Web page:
Illustration: Sarah Grillo/Axios

Left for dead in the aftermath of the global financial crisis, collateralized debt obligations (CDOs), one of the most notorious agents in the collapse of the financial system, are starting to gain favor again on Wall Street.

The big picture: Synthetic CDOs, seen as particularly risky, both for a bank's balance sheet and its reputation, also have seen a wave of fresh investment this year as investors look for ways to bet on corporate defaults and generate yield.

Details: Christopher Whittall of International Financing Review reports, "Trading volumes in synthetic collateralized debt obligations linked to credit indexes are up 40% this year, according to JP Morgan, after topping US$200bn in 2018 on the back of three years of double-digit growth. Meanwhile, analysts predict more than US$100bn in sales of bespoke synthetic CDOs in 2019 following an estimated US$80bn of issuance last year."

What's happening: Since 2009, after the Fed began its quantitative easing program, investors have piled out of bonds and into riskier assets in an effort to replicate returns of the past. Portfolio managers have tried buying stock options, investing in hedge funds, private equity and alternatives. CDOs look to be the latest pick.

  • Whittal reports that Citigroup, which was already investing in CDOs, has hired more traders to focus on the synthetic market in recent months. Deutsche Bank and Barclays look to be increasing their presences as well.
  • "We provide solutions for our clients as there is a need in the market from investors for the yield and exposure from synthetics that is not available in other markets," a Citigroup representative who was not authorized to speak publicly on the matter tells Axios.

Yes, but: Today's synthetic CDOs are largely free from exposure to subprime mortgages, which drove much of the carnage in the crisis. Most are credit-default swaps on European and U.S. companies, and amount to bets on whether corporate defaults will increase in the near future.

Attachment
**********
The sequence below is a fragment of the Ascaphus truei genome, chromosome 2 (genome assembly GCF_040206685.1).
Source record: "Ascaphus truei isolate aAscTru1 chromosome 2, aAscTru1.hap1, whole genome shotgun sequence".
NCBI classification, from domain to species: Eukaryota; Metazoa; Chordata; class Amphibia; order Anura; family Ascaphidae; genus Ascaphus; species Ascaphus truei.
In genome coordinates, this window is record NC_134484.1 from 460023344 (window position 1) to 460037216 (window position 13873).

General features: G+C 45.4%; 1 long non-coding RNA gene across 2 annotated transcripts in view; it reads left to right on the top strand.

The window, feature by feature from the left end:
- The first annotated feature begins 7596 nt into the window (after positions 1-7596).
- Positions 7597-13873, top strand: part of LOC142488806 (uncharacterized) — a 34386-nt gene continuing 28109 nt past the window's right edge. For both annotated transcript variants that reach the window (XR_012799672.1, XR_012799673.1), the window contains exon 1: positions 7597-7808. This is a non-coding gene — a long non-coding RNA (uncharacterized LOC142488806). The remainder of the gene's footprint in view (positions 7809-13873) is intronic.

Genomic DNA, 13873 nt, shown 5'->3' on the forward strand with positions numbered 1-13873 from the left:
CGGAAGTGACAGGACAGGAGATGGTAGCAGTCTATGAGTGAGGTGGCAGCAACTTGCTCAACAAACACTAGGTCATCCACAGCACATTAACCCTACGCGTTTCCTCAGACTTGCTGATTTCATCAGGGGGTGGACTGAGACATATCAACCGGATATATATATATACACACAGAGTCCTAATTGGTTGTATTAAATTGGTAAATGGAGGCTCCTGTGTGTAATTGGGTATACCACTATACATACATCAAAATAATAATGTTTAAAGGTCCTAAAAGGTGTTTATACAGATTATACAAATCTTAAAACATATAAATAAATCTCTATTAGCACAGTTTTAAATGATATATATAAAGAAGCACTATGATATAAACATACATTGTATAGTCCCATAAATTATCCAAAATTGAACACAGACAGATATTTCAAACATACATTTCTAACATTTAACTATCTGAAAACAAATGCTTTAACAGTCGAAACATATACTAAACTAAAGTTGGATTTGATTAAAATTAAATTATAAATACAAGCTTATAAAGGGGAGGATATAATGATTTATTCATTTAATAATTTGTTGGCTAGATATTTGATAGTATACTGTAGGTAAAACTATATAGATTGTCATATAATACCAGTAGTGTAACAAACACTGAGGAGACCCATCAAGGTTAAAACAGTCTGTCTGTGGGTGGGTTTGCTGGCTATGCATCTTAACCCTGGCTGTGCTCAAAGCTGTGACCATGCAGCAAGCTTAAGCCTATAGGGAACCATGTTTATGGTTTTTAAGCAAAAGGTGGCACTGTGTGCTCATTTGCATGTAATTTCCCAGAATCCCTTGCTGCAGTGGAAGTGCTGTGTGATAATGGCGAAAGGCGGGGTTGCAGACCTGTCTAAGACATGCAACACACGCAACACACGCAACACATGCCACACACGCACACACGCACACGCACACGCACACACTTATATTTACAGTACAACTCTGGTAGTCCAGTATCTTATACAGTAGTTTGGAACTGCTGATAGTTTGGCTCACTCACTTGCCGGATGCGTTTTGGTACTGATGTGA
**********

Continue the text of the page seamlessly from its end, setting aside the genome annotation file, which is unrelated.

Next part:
• The amount of CDOs being traded also is much smaller than it was during the crisis, and is even a few hundred million dollars below the total seen in 2011.

The bottom line: "We are still at such a low level that this is not a worry at this stage," Deutsche Bank chief economist Torsten Slok tells Axios, "but we are indeed monitoring it carefully given the role synthetic CDOs played during the crisis."

Go deeper: Debt is suddenly hot

Go deeper

Exclusive: The N.Y. Times doubles down on TV and film ambitions

Illustration: Aïda Amer/Axios

One of the country's oldest and most established media companies is starting to look more like a Hollywood studio than a traditional newspaper.

Driving the news: The New York Times has 10 scripted TV show projects in development, as well as 3 feature documentaries coming out this year and several other documentary projects in development and production, executives tell Axios.

Electric vehicle companies are reeling in cash without producing a car

Illustration: Sarah Grillo/Axios

These are heady days for electric vehicle companies, with a lack of actual car production becoming a popular norm.

Why it matters: The capital infusion is the latest in a busy stretch of deals and market moves that suggest private investors and equity markets see big potential in technologies that now represent a tiny slice of the global vehicle fleet.

Updated 1 hour ago - Politics & Policy

Federal government carries out first execution since 2003

Lethal injection facility in San Quentin, California. Photo: California Department of Corrections and Rehabilitation via Getty Images

The first execution carried out by the federal government since 2003 took place on Tuesday at a federal prison in Indiana after an early-morning Supreme Court decision allowed it to move forward, the Washington Post reports.

The big picture: A lower court had delayed the execution, saying inmates had provided evidence the government's plan to carry out executions using lethal injections "poses an unconstitutionally significant risk of serious pain."